We will use a multilevel approach for analysis of changes in the repeated measures of discomfort and levels of sedation during palliative sedation. We will use these measurements as dependent variables and time and baseline measurements as independent variables. Secondary analyses will include possible confounding or effect modifying factors such as age, gender, country and setting.

Descriptive analysis will be performed, using proportions for categorical variables and mean with standard deviations for continuous variables, or median with interquartile range for data with skewed distribution.

Differences between settings will be tested through a Chi-square test for categorical variables (Fischer’s exact test in case of cell frequencies < 5), Kruskal-Wallis test for ordinal variables, and ANOVA for continuous variables.

The association between variables such as age, gender, country, setting, primary diagnosis, performance status and amount of symptom burden, with dosages of medication, levels of discomfort and length of sedation as continuous dependent variables, will be analysed in multivariable analyses.

Dissemination

Dissemination of our findings will be presented at relevant conferences, meetings and through peer-reviewed journals, and is expected at the end of 2023. Within the EU funded project Palliative Sedation other dissemination plans are foreseen, such as an online education programme. More information about all dissemination activities can be found at the project website (www.palliativesedation.eu).

Discussion

This study will explore the clinical practice of palliative sedation at the end of life in different palliative care settings in five European countries, and will study similarities and differences in indication, practice and specific outcomes of palliative sedation in patients with advanced cancer suffering from refractory symptoms.

Strengths

The PALSED study is the first international multicenter study in which the palliative sedation trajectories of advanced cancer patients are observed in a standardized manner and with the main focus on the levels of discomfort in relation to the levels of sedation. Use of the same measurements in an international and multicenter context across different in-patient palliative care settings will provide valid results and may increase generalizability. Because participants can be included in the study earlier on during their palliative trajectory, in most participants the process of palliative sedation can be followed, from decision-making until the patients’ death and even afterwards by the involvement of relatives.

The use of observational measurement scales by experienced palliative care specialists, makes their evaluation more standardized and interpretable. In all settings and countries, the same questionnaires and clinical items will be observed and evaluated in a clear standardized manner. Since the main goal of palliative sedation is patient comfort, we presume that the level of symptom relief, and not unconsciousness as such, is used to guide titration of medication. Therefore, change in perceived discomfort levels could be an appropriate measurement for effectiveness, possible in combination with depth of sedation. When achievement of adequate sedation can be monitored in a patient by levels of discomfort this might result in a more tailored and proportional approach of the palliative sedation in the specific patient.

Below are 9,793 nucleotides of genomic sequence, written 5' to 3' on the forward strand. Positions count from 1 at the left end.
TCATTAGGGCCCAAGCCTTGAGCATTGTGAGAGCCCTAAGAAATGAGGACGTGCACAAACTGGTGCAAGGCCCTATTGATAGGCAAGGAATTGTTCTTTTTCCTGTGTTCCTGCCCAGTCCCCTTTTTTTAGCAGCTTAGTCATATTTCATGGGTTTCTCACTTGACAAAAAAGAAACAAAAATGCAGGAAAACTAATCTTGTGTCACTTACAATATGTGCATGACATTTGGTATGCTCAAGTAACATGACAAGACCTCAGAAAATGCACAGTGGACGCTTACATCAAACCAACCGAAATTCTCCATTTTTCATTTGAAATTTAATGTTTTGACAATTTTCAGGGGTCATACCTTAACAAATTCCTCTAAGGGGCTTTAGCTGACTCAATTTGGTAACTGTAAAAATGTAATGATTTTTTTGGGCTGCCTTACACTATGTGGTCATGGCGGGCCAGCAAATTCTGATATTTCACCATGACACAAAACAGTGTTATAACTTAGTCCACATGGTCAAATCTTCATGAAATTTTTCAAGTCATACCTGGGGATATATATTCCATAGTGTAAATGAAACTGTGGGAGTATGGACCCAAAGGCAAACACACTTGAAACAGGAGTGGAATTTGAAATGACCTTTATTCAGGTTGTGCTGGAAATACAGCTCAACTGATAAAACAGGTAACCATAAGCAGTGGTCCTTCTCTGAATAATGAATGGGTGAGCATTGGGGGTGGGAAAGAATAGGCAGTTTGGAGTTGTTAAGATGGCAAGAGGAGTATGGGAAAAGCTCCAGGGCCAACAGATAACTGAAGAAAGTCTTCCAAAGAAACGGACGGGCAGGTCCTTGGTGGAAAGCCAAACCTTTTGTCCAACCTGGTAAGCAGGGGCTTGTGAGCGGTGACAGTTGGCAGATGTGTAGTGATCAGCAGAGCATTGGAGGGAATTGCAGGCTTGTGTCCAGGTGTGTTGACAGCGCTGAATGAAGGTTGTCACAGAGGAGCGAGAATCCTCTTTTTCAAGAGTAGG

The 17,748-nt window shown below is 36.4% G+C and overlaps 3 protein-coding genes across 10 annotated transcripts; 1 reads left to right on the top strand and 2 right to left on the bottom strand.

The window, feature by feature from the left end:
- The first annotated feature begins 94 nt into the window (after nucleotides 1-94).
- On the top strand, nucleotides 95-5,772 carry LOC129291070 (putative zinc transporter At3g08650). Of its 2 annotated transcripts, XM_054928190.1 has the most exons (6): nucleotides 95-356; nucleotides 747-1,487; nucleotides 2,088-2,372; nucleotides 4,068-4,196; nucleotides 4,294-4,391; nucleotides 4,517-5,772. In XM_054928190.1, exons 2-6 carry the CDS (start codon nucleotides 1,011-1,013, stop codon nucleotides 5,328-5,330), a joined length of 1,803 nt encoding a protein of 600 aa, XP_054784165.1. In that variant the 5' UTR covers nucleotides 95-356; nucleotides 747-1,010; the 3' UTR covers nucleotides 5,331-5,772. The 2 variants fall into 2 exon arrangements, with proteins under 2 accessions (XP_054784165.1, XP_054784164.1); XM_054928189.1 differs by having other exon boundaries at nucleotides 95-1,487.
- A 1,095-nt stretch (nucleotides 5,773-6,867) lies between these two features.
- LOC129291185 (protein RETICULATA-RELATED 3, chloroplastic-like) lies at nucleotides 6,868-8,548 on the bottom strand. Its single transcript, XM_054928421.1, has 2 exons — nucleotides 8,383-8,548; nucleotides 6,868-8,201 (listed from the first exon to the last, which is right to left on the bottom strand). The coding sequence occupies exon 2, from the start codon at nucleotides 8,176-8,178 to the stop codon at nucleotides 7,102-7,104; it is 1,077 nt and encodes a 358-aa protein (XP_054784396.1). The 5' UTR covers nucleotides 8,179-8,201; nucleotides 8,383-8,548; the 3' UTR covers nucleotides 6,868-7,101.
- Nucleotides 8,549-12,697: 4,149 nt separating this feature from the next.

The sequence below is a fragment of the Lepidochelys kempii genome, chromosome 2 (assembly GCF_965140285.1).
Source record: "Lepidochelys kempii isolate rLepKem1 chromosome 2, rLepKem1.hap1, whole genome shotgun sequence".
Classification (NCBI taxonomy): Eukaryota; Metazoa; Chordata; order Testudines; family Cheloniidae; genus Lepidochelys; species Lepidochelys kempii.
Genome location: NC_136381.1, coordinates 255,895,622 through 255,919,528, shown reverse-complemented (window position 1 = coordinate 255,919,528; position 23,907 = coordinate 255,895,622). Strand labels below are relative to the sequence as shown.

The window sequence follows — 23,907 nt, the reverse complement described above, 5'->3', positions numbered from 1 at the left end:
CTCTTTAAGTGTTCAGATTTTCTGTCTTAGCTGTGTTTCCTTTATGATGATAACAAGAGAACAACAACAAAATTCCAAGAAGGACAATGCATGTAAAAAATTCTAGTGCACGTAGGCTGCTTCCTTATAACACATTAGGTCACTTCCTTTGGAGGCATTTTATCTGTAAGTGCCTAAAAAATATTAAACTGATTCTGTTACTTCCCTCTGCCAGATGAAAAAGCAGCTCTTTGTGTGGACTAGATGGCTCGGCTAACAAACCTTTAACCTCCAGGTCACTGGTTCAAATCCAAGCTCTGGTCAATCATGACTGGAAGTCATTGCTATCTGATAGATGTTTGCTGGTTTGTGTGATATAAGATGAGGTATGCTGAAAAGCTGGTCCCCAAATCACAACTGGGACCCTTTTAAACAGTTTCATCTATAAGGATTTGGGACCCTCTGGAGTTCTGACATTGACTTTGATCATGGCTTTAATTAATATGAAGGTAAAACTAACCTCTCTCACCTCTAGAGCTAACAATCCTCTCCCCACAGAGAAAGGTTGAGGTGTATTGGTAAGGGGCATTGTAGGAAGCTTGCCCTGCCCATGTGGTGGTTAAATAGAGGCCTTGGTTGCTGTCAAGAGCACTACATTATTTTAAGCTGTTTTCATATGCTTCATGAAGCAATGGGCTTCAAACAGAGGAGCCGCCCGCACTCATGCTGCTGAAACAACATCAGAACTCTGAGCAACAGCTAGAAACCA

Limitations

During preparatory meetings it became apparent that there were differences between countries and settings in the way information about palliative sedation was given. Differences in wording, timing and recipients of the given information. To stay as close as possible to daily practice, differences in the patient information sheets between the countries are respected in this study as are differences in timing of the informed consents.

Patients with rapid deterioration where the decision to start palliative sedation is very sudden may be missed for inclusion, since the time for informed consent procedures is limited and they need to give informed consent themselves. When these patients are included, missing data can be expected for measurements when the clinical situation requires a rapid response and time for study measurements are limited.

The absence of a validated scale for measuring comfort in patients with palliative sedation is a limitation, but discomfort in non-communicative patients at the end of life has been studied before. In patients receiving continuous palliative sedation, van Deijck and colleagues used discomfort as the primary outcome [11] which was also measured with the DS-DAT [15]. They concluded that the face validity of the DS-DAT for monitoring discomfort in palliative sedated patients appears to be good, as the items of the scale correspond to the current clinical assessment and the recommendations of some guidelines of measuring discomfort by facial expressions and body movements. Soto-Rubio et al. studied the initial psychometric properties of a discomfort observation scale, containing the same items as the DS-DAT, in a cohort of patients with palliative sedation and concluded that it had an adequate model fit [12].